Then there is their anti-Irishness. This sometimes borders on the pathological. Some may recall Gregory Campbell’s nasty mocking of the Irish language (and Peter Robinson’s defence of his colleague) at the 2014 DUP annual conference and the amused response of the delegates. Andrew Crawford,  the former special adviser to Arlene Foster who was forced to resign after the top civil servant in the Department of the Economy ‘outed’ him for his dubious role in the Renewable Heat Initiative, used to go through reports from one North-South body removing the phrase ‘all-Ireland.’ Communities Minister Paul Givan’s scrapping two days before Christmas of a tiny grant scheme to allow Northern Irish language students to study in the Donegal Gaeltacht seems to have been the final insult for many ordinary nationalists.

I worked to promote practical, non-threatening North-South cooperation for 14 years. In a chapter on this topic in a new book on Irish politics published this month² I quoted a senior Northern Ireland civil servant observing: “The DUP’s default setting is that all North-South structures are a bad thing – it takes very little for the DUP to kick them into the long grass.” He said there had been no softening of DUP attitudes towards these institutions, with organising meetings of the largely powerless North South Ministerial Council sometimes “like pulling hen’s teeth.”

However there has also been evidence of some striking and welcome changes in unionist attitudes during this controversy. Anybody who heard Ian Paisley Junior generously offering “humble and honest thanks” to Martin McGuinness both on BBC and RTE would have  been astonished. “I think it is important that we actually do reflect on the fact that we would not be where we are in Northern Ireland in terms of having stability, peace and the opportunity to rebuild our country if it hadn’t been for the work that he put in,” he said.

Similarly it was notable that the province’s leading unionist-minded commentators did not mince their words when placing the responsibility for the RHI controversy and the collapse of the Executive firmly at Arlene Foster’s door. Alex Kane, the North’s most widely-read columnist, writing in the Belfast News Letter, called her behaviour “imperious, petulant, personal and petty – at a time when leadership and humility was required, she opted for hubris and provocation.” He said the public perception had grown that “she is incapable of owning up to the fact fact that the story involves monumental ineptitude, serial stupidity, administrative blindness and gold-plated recklessness when it comes to the public purse.” While stressing there was not a shred of evidence of corruption on her part, he called on her to resign permanently as First Minister.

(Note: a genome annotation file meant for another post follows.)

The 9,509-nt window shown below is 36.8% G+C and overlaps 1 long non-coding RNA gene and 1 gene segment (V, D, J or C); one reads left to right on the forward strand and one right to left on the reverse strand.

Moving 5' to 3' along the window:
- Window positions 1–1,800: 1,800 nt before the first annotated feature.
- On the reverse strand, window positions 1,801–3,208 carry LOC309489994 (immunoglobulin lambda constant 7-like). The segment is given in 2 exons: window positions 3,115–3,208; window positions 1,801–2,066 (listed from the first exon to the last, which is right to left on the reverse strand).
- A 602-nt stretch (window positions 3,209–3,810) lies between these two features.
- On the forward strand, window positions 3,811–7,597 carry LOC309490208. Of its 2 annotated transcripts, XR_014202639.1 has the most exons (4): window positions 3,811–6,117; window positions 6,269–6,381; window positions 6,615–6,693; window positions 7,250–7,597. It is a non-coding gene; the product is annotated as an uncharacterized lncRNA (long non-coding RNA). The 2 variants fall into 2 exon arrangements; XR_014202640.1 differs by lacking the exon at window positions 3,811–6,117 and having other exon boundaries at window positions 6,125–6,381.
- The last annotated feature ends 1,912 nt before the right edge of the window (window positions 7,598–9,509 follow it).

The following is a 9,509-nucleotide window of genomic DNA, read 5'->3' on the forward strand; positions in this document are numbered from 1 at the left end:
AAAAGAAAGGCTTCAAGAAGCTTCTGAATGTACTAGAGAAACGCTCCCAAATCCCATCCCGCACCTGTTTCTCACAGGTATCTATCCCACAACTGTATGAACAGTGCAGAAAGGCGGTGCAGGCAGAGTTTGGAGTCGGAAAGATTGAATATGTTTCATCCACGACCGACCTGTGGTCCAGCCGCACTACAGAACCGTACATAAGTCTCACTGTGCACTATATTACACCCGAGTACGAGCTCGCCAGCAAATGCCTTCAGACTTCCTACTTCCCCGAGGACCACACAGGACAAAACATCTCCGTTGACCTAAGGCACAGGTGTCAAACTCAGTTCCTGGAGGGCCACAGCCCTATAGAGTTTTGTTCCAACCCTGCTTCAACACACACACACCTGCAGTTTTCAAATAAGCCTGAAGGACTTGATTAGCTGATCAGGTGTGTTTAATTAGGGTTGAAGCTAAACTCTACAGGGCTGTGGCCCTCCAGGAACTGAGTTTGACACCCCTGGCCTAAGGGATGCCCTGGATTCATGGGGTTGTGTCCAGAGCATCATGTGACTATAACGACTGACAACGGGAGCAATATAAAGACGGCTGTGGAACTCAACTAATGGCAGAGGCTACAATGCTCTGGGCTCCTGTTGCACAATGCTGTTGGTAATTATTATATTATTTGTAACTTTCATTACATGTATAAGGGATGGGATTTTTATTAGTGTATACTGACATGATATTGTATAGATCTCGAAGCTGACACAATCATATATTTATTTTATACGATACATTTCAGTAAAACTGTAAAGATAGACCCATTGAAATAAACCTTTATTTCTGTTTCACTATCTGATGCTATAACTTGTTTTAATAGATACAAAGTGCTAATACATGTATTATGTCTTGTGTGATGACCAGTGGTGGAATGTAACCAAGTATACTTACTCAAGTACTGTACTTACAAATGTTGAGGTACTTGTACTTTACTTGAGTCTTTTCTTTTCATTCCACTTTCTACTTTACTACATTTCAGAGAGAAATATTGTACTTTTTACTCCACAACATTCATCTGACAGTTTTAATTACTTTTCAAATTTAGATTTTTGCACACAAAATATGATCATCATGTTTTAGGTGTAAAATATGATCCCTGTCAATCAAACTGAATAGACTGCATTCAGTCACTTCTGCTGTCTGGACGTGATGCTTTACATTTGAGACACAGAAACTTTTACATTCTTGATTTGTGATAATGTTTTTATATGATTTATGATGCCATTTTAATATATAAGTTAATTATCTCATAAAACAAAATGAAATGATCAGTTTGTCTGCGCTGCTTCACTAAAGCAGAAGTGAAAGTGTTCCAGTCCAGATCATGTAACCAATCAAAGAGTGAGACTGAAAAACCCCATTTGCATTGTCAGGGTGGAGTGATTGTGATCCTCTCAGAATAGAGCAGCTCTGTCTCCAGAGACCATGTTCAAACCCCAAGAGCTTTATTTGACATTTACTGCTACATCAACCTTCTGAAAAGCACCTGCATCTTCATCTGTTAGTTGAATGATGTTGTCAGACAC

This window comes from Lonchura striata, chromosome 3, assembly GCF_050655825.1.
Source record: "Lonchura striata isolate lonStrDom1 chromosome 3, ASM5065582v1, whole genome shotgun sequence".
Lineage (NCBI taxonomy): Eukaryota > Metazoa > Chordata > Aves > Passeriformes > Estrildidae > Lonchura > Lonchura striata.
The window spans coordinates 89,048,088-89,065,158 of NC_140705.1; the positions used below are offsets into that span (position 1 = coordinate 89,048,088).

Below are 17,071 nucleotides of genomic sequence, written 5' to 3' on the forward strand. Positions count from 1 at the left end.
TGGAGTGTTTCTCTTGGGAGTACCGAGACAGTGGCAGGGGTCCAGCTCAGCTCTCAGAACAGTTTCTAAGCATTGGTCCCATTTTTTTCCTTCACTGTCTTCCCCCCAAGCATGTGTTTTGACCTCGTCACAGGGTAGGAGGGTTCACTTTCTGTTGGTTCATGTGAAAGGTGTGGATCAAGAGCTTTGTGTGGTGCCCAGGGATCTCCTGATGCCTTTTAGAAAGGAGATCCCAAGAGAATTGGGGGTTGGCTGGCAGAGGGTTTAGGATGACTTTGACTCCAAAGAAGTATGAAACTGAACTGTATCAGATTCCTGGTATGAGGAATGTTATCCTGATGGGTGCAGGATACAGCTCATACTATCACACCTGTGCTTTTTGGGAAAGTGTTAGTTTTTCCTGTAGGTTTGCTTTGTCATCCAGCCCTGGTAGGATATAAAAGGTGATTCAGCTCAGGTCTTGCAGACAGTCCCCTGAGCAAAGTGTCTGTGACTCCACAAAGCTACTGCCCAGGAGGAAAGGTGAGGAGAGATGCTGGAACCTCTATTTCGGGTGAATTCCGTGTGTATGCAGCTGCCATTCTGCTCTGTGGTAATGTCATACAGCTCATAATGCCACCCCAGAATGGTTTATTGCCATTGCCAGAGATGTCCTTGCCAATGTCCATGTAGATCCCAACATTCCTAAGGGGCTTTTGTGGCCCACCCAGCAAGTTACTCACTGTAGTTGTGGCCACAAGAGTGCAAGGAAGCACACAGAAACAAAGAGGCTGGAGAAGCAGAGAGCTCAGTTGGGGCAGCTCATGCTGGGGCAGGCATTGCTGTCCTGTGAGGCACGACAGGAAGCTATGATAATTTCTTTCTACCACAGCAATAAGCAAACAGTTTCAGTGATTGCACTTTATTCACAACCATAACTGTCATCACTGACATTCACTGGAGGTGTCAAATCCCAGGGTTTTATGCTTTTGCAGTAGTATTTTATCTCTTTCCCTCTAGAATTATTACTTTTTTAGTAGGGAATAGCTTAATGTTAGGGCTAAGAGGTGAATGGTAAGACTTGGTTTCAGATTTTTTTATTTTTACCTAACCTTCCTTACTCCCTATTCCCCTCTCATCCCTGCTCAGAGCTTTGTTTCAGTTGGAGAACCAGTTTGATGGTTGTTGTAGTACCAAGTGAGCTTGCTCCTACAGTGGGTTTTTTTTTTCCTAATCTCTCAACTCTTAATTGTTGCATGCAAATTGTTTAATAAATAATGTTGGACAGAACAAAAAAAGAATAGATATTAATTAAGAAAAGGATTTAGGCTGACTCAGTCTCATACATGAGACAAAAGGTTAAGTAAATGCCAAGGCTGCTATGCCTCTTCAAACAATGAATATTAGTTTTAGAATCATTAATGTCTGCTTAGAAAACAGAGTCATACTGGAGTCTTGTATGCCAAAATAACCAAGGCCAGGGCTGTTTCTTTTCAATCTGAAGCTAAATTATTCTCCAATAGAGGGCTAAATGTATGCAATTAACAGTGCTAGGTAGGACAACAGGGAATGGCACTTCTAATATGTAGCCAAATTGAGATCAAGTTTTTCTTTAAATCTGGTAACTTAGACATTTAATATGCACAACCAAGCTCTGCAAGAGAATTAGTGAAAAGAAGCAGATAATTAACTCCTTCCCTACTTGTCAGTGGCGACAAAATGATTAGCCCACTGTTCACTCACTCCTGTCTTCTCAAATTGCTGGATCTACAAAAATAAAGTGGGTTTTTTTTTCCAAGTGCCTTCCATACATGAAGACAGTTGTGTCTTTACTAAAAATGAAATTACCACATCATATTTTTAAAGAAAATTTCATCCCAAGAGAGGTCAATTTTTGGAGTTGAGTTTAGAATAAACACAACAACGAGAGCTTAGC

In the Irish Times, Newton Emerson paid tribute to McGuinness and listed the putdowns he had suffered in his efforts to safeguard power-sharing and reach out to the DUP. He noted that after the May 2016 Stormont election the DUP-Sinn Fein coalition, freed of the encumbrance of the three smaller parties, seemed to promise a period of “unprecedented stability” for the North. That’s certainly how senior civil servants I spoke to at the time saw it. However what followed was “a relentless DUP pushback on just about every issue imaginable.”

Maybe the DUP, always at risk of arrogance and sectarian condescension, believed after they had maintained their number of seats in that election (while Sinn Fein had lost two) and then seen the UK follow the Brexit route which they as ‘little Britishers’ so passionately advocated, that they were untouchable. For despite their intense provincialism they were not immune from the feeling that events elsewhere were moving in their hard-right direction, with Brexit followed by the Trump victory in the US.

More perceptive commentators might point out that with the departure of Scotland and the break-up of the UK a real possibility in the wake of a ‘hard’ Brexit, other currents may be moving against them and in favour of those who argue for Irish unity. As Newton Emerson concluded: “Once again, unionists are about to be taught the lesson they never learn: deal with nationalism now, or get a worse deal later.”³

¹ Paisley, Ed Moloney and Andy Pollak, pp. 219-220

² Dynamics of Political Change in Ireland: Making and Breaking a Divided Island, Niall Ó Dochartaigh, Katy Hayward and Elizabeth Meehan (eds.)

³ News Letter, 9 January 2017; Irish Times, 10 January 2017

Posted in General, Northern Ireland, Protestantism, unionism and loyalism | 1 Comment

A Presbyterian republican Ulsterwoman and the ‘sister states’ of Ireland


For the second year running my politician of the year is a Protestant Ulsterwoman. This year it is Heather Humphreys, Irish Minister for Arts, Culture, Rural and Gaeltacht Affairs, a Monaghan Presbyterian whose grandfather signed the 1912 Ulster Covenant and who calls herself a republican. And the reason? In her low key way she was the person who oversaw the success of the centenary commemoration of the 1916 Rising. Enda Kenny paid an indirect tribute to her when he wrote in the Irish Times earlier this month   “any fears that the centenary would plunge us into regressive nationalism proved unfounded…as we commemorated the iconic event of our modern nationhood, we became more outward-looking, less insular and more compassionate.” And how did we do that?  “The transformative potential of arts, culture and heritage” and “broad cultural participation” are the reasons, says the Taoiseach¹. In other words, much of the success of the year was down to the central role played by writers, artists, musicians and historians, and by ordinary people engaging in cultural rather than p0litical activities.